At the start of the piece, we see silhouette images of the pipers projected onto the screen where the visual adventure unfolds. This feels like a bridge from the tangible and sonic into the visual world, a channel that feeds the wild energy and punch of the music. There’s a waterfall of piping and the shadows of three pipers moving, dissolving into whatever is happening with the shapes, colours, images and forms that are emerging and disappearing on them and behind them. I’m hearing melodies that I know inside out, but now it’s different; the notes are flowing, flapping, fluttering, flying, floating; nobody in the room can know what will happen next in this capsule of sound and image. It’s beautiful, it’s odd; I think I get it, then I don’t know what I think I get. The pipers are guiding each other along almost invisibly – there’s a nod, the tilt of a shoulder, a glance, a furtive smile, an arched eyebrow, a barely raised chanter, the odd hushed word between medleys of tunes. The pipers are at the heart of it all, but they don’t respond in any obvious way to what’s going on with the visuals; the visuals make an impression on me as part of what is happening in the room, and I’m glad I don’t see a literal or figurative response to the piping.

The repertoire performed by the pipers is widely known traditional music: a florid, gutsy treatment of the reel ‘Colonel Fraser’; the ‘Hope Jig’ set evoking the legacy of Séamus Ennis; and repertoire associated with pipers such as Willie Clancy, Felix Doran and Tommy Reck. The decision to include Kerry slides is an effective challenge to the orthodoxy that slides don’t really suit the pipes – in their hands, they sizzle off the chanters. The trio of pipers push the boundaries harder with their harmonically surprising version of the air ‘Port na bPúcaí’. Then there are settings of very old pieces such as the jig ‘Nóra Críonna’, which opens the performance, and the beautiful, primitive ‘Mici Cumba Ó Súilleabháin’s Jig’, which survives from one of the earliest known recordings of uilleann pipes. It’s a thoughtful and challenging set with a terrific ensemble performance involving unison playing, harmonies, the rhythmic and percussive accompaniment of the regulators and different drones.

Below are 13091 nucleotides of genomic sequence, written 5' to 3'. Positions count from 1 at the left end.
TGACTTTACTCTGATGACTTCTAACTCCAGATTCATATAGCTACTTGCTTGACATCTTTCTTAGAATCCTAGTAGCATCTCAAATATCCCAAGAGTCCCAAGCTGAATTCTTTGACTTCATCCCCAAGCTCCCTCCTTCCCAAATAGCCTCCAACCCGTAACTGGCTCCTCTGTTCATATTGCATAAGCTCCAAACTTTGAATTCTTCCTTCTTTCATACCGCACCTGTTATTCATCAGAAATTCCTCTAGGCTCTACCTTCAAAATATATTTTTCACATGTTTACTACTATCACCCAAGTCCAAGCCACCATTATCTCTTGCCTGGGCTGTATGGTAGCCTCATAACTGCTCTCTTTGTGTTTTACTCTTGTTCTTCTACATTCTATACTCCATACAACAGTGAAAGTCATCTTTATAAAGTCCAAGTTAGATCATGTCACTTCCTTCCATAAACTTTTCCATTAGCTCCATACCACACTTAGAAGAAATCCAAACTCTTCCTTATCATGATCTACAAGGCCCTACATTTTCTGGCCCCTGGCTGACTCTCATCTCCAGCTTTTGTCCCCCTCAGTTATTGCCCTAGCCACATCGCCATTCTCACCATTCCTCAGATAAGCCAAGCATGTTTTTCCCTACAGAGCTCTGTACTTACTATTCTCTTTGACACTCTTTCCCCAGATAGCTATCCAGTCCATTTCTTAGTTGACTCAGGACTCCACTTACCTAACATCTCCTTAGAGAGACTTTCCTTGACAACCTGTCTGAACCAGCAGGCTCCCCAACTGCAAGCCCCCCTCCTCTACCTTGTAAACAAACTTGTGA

The event is an impassioned celebration of what Dineen calls the ‘majesty of this extraordinary instrument’ and ‘the international significance of this glorious instrument’.

Dineen has curated the event from a standpoint of concern about the visibility and audibility of the uilleann pipes in the mainstream media: ‘…it often seems that they are notable only by their absence from the mainstream media… it’s a real shame that we aren’t exposed to them more often… we could do with understanding these machines a bit better.’ I think these are valid points that indicate a restless curiosity and wonder about, as well as dissatisfaction with, the status of this distinctive Irish instrument.

Fifty years ago the uilleann pipes faced extinction. Credit for rescuing the instrument and its culture rests mainly with Na Píobairí Uilleann, established in 1968 when uilleann pipers numbered in dozens, and there were maybe six people in the world making pipes. The pipes have since worked their way into many parts of the contemporary Irish soundscape. One is no longer surprised to hear the pipes in film scores, jingles, ads or orchestral settings, as well as in more conventional traditional bands and ensemble settings. The revived interest in the instrument and its acceptance and elision into parts of the mainstream also owe much to Seán Ó Riada and his work with Ceoltóirí Chualann, which prefigured Paddy Moloney’s Chieftains. Then other ensembles made space, often centre stage, for the pipes – The Fureys, Planxty, The Bothy Band – and wrote the code for how to be a traditional music band. More daring adventures on a larger scale happened in the closing decades of the last century with the orchestral work of Shaun Davey, and then there was Moving Hearts whose work carved out an entirely new sonic role for uilleann pipes in the hands of Davy Spillane and Declan Masterson.

Have things really moved on all that much since? Have we experienced fully what the pipes have to offer? I doubt it, and it is interesting that it has taken someone with Dineen’s profile which is ‘outside’ the tradition to team up with a rural arts centre and use an Arts Council award to create a challenging new open space for the uilleann pipes, emphasising sensation and experience over art form or tradition or genre. It’s about present tense and future aspect, and this is consistent with Dineen’s view that ‘music doesn’t fear the future: they travel together, bosom buddies.’ The Pipes, The Pipes ought to be seen and heard by many more at venues, festivals and other events in Ireland and elsewhere. 

Published on 6 April 2015

Dermot McLaughlin is a fiddle player and currently Chairman of the Irish Traditional Music Archive.